BEIJING (Reuters) – An employee at the British consulate in Hong Kong has been detained in China for involvement in prostitution, China’s state-backed Global Times newspaper said on Thursday.
Simon Cheng, a staff member of Britain’s consulate in Hong Kong, who was reported missing by local media after visiting the neighbouring mainland city of Shenzhen, is seen in an unknown location in this undated photo obtained from the Facebook page “Free Simon Cheng”. “FACEBOOK / FREE SIMON CHENG” /via REUTERS
China’s foreign ministry confirmed on Wednesday that the employee, Simon Cheng, had been detained in the border city of Shenzhen. Britain has expressed its extreme concern about the case.
The Global Times, published by the ruling Communist Party’s official People’s Daily, cited in a report on its English-language website Shenzhen police as saying Cheng had been detained for 15 days for “solicitation of prostitution”.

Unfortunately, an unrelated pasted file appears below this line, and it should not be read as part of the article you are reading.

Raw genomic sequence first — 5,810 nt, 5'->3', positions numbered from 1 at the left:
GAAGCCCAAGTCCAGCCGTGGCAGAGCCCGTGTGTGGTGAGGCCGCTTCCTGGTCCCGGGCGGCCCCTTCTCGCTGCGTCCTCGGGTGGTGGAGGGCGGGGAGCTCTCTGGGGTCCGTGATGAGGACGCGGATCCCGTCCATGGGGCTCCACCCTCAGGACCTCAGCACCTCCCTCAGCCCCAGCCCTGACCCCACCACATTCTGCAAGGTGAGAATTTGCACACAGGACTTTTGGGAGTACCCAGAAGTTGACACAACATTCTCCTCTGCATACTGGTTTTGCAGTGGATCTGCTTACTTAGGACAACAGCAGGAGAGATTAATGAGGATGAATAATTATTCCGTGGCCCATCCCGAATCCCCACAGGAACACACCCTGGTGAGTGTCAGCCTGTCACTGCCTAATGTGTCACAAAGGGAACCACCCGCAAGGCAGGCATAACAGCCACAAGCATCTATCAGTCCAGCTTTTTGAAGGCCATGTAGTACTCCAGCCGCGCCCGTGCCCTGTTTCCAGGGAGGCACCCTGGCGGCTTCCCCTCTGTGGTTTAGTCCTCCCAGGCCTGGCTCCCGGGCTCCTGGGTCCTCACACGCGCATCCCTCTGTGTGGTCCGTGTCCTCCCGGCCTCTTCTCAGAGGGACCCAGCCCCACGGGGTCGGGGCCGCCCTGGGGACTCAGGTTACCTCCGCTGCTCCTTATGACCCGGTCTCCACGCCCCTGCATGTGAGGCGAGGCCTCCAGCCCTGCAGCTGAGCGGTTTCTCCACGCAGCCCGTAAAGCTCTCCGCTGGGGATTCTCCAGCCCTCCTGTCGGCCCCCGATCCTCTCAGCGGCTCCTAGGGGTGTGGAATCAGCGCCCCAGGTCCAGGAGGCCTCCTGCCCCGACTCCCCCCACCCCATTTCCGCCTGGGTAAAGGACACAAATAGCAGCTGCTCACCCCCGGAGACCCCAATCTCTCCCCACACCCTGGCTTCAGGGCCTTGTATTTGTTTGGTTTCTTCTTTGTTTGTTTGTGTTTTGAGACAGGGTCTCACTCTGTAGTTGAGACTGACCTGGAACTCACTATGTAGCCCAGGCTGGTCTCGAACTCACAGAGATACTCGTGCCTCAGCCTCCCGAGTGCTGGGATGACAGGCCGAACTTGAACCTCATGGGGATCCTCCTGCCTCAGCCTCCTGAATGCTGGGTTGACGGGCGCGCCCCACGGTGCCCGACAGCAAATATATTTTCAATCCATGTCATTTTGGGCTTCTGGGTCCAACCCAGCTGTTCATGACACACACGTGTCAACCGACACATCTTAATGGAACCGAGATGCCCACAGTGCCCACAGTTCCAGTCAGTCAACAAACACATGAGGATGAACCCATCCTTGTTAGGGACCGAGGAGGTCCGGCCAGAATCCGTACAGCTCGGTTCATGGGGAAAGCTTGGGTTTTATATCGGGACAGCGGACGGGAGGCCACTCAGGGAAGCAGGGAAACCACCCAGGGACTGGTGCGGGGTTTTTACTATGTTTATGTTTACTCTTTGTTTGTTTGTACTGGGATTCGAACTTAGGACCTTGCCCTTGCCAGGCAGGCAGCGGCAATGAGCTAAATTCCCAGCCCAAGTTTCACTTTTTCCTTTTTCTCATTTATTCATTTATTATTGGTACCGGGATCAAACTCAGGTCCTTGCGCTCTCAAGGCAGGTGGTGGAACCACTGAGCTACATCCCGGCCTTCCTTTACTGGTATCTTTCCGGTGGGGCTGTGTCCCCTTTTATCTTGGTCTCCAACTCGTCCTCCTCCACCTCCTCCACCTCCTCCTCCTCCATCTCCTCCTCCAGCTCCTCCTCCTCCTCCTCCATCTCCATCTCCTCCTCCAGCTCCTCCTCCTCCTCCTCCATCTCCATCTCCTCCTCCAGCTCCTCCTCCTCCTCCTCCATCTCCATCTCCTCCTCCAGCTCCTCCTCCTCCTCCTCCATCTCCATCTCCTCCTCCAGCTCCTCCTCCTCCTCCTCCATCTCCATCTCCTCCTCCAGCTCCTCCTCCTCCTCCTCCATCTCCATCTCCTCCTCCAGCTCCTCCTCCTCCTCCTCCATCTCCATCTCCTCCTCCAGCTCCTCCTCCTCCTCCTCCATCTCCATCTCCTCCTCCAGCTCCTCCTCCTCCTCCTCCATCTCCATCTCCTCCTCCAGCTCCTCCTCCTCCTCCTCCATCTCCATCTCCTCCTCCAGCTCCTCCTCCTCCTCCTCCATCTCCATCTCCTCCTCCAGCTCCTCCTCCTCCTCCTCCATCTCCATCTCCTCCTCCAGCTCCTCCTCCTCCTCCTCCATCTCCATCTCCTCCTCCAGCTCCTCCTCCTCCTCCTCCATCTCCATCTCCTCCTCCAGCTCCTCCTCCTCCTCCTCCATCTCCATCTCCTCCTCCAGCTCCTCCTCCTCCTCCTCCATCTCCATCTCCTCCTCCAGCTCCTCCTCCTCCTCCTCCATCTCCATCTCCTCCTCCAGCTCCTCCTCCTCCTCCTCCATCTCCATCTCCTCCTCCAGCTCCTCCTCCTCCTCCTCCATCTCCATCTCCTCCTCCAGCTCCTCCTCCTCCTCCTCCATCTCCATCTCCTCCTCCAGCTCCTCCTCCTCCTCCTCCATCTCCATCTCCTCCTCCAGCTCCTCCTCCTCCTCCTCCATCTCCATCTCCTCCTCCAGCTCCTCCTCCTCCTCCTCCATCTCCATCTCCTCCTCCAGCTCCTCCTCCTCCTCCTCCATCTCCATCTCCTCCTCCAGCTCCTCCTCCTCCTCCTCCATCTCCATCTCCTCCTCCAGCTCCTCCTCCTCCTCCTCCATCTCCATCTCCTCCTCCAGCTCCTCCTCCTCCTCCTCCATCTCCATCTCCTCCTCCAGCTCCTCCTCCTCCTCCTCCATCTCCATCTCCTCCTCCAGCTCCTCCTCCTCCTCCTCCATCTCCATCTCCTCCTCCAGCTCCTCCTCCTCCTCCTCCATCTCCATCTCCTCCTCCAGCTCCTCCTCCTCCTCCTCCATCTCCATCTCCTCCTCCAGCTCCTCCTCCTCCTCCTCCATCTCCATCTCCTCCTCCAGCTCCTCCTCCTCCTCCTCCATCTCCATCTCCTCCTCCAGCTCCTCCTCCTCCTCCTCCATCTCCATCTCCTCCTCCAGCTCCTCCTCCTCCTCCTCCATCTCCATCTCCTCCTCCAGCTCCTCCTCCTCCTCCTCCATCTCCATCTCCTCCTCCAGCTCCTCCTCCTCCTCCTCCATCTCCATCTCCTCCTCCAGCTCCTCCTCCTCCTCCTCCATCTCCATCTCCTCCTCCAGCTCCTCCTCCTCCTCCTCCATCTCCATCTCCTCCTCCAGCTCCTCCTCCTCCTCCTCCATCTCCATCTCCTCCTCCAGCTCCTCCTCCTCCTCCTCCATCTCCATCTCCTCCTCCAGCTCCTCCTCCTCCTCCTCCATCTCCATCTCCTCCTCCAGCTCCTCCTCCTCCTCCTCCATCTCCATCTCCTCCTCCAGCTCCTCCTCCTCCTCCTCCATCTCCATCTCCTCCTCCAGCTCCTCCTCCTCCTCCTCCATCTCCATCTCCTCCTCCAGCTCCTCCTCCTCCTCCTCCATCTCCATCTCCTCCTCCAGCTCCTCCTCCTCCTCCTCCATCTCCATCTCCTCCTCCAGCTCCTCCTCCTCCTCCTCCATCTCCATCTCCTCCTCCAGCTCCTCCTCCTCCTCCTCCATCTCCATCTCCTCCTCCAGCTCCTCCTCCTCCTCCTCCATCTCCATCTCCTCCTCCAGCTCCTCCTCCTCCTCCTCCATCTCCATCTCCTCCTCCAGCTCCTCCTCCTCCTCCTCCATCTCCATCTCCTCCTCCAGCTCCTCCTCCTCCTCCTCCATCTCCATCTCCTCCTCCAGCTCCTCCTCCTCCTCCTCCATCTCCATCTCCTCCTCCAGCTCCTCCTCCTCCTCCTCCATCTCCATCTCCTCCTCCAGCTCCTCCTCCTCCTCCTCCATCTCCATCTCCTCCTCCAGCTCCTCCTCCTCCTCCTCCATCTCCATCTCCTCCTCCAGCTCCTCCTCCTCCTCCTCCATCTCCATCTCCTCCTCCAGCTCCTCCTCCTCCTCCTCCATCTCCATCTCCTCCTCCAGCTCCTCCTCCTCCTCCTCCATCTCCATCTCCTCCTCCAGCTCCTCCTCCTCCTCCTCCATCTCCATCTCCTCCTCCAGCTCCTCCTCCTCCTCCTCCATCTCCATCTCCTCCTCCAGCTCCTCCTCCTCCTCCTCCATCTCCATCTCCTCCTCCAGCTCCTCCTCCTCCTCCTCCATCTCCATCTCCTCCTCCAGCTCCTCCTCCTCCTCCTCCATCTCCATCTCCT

Police in Shenzhen’s Luohu district said Cheng had violated article 66 of the law on administrative penalties for public security, the newspaper said.
The law stipulates that people who engage in prostitution or visit prostitutes shall be detained for no less than 10 days but no more than 15 days, and may also be fined 5,000 yuan (581 pounds).
Shenzhen police referred Reuters to the Global Times report, saying it contained all the relevant details, and declined to comment further.
Cheng did not return to work on Aug. 9 after visiting the neighbouring mainland city of Shenzhen the previous day, Hong Kong news website HK01 reported, citing an interview with his girlfriend and family.
Cheng’s family confirmed his disappearance in a Facebook post on Tuesday night, saying he travelled from Hong Kong to Shenzhen on the morning of Aug. 8 for a business trip.
Hong Kong has been gripped by anti-government protests in recent weeks, with China accusing Britain and other Western countries of meddling in its affairs.
Britain, the United States and other countries have urged China to respect the “one country, two systems” formula under which Hong Kong returned from British to Chinese rule in 1997.
Reporting by Ben Blanchard and Gao Liangping; Editing by Robert Birsel